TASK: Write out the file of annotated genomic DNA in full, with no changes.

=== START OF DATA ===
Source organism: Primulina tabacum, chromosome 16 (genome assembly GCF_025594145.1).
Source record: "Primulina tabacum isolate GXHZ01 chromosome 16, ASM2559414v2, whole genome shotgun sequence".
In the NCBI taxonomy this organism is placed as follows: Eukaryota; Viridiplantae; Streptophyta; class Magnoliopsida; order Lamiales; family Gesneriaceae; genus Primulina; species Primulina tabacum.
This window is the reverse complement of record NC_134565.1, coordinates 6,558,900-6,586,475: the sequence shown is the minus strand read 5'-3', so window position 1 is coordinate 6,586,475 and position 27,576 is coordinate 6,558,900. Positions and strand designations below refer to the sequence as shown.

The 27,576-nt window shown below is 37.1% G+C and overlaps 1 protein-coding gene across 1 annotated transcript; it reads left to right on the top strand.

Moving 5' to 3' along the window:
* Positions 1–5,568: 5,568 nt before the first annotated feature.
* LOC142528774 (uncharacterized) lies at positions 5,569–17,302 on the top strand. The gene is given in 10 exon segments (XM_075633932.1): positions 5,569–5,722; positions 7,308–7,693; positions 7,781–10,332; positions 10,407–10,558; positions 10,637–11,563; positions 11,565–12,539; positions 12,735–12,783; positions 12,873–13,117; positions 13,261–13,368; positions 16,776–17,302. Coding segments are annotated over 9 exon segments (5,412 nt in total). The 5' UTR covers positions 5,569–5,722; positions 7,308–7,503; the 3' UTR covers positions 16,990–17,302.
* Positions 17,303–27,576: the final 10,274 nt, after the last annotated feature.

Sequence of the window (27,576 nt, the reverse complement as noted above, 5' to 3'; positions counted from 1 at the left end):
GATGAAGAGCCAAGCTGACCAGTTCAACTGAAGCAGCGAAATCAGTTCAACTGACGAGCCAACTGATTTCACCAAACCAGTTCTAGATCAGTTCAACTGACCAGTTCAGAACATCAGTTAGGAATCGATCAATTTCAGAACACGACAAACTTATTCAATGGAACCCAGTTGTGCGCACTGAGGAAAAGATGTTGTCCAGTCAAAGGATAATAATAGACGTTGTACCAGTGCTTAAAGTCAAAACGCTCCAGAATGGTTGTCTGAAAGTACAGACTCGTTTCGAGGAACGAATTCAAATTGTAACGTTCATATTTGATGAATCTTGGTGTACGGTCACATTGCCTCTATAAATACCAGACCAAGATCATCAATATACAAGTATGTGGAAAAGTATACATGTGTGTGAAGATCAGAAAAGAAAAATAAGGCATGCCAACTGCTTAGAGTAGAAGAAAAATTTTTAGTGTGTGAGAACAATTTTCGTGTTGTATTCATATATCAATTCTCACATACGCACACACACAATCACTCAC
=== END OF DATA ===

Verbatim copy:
Source organism: Primulina tabacum, chromosome 16 (genome assembly GCF_025594145.1).
Source record: "Primulina tabacum isolate GXHZ01 chromosome 16, ASM2559414v2, whole genome shotgun sequence".
In the NCBI taxonomy this organism is placed as follows: Eukaryota; Viridiplantae; Streptophyta; class Magnoliopsida; order Lamiales; family Gesneriaceae; genus Primulina; species Primulina tabacum.
This window is the reverse complement of record NC_134565.1, coordinates 6,558,900-6,586,475: the sequence shown is the minus strand read 5'-3', so window position 1 is coordinate 6,586,475 and position 27,576 is coordinate 6,558,900. Positions and strand designations below refer to the sequence as shown.

The 27,576-nt window shown below is 37.1% G+C and overlaps 1 protein-coding gene across 1 annotated transcript; it reads left to right on the top strand.

Moving 5' to 3' along the window:
* Positions 1–5,568: 5,568 nt before the first annotated feature.
* LOC142528774 (uncharacterized) lies at positions 5,569–17,302 on the top strand. The gene is given in 10 exon segments (XM_075633932.1): positions 5,569–5,722; positions 7,308–7,693; positions 7,781–10,332; positions 10,407–10,558; positions 10,637–11,563; positions 11,565–12,539; positions 12,735–12,783; positions 12,873–13,117; positions 13,261–13,368; positions 16,776–17,302. Coding segments are annotated over 9 exon segments (5,412 nt in total). The 5' UTR covers positions 5,569–5,722; positions 7,308–7,503; the 3' UTR covers positions 16,990–17,302.
* Positions 17,303–27,576: the final 10,274 nt, after the last annotated feature.

Sequence of the window (27,576 nt, the reverse complement as noted above, 5' to 3'; positions counted from 1 at the left end):
GATGAAGAGCCAAGCTGACCAGTTCAACTGAAGCAGCGAAATCAGTTCAACTGACGAGCCAACTGATTTCACCAAACCAGTTCTAGATCAGTTCAACTGACCAGTTCAGAACATCAGTTAGGAATCGATCAATTTCAGAACACGACAAACTTATTCAATGGAACCCAGTTGTGCGCACTGAGGAAAAGATGTTGTCCAGTCAAAGGATAATAATAGACGTTGTACCAGTGCTTAAAGTCAAAACGCTCCAGAATGGTTGTCTGAAAGTACAGACTCGTTTCGAGGAACGAATTCAAATTGTAACGTTCATATTTGATGAATCTTGGTGTACGGTCACATTGCCTCTATAAATACCAGACCAAGATCATCAATATACAAGTATGTGGAAAAGTATACATGTGTGTGAAGATCAGAAAAGAAAAATAAGGCATGCCAACTGCTTAGAGTAGAAGAAAAATTTTTAGTGTGTGAGAACAATTTTCGTGTTGTATTCATATATCAATTCTCACATACGCACACACACAATCACTCAC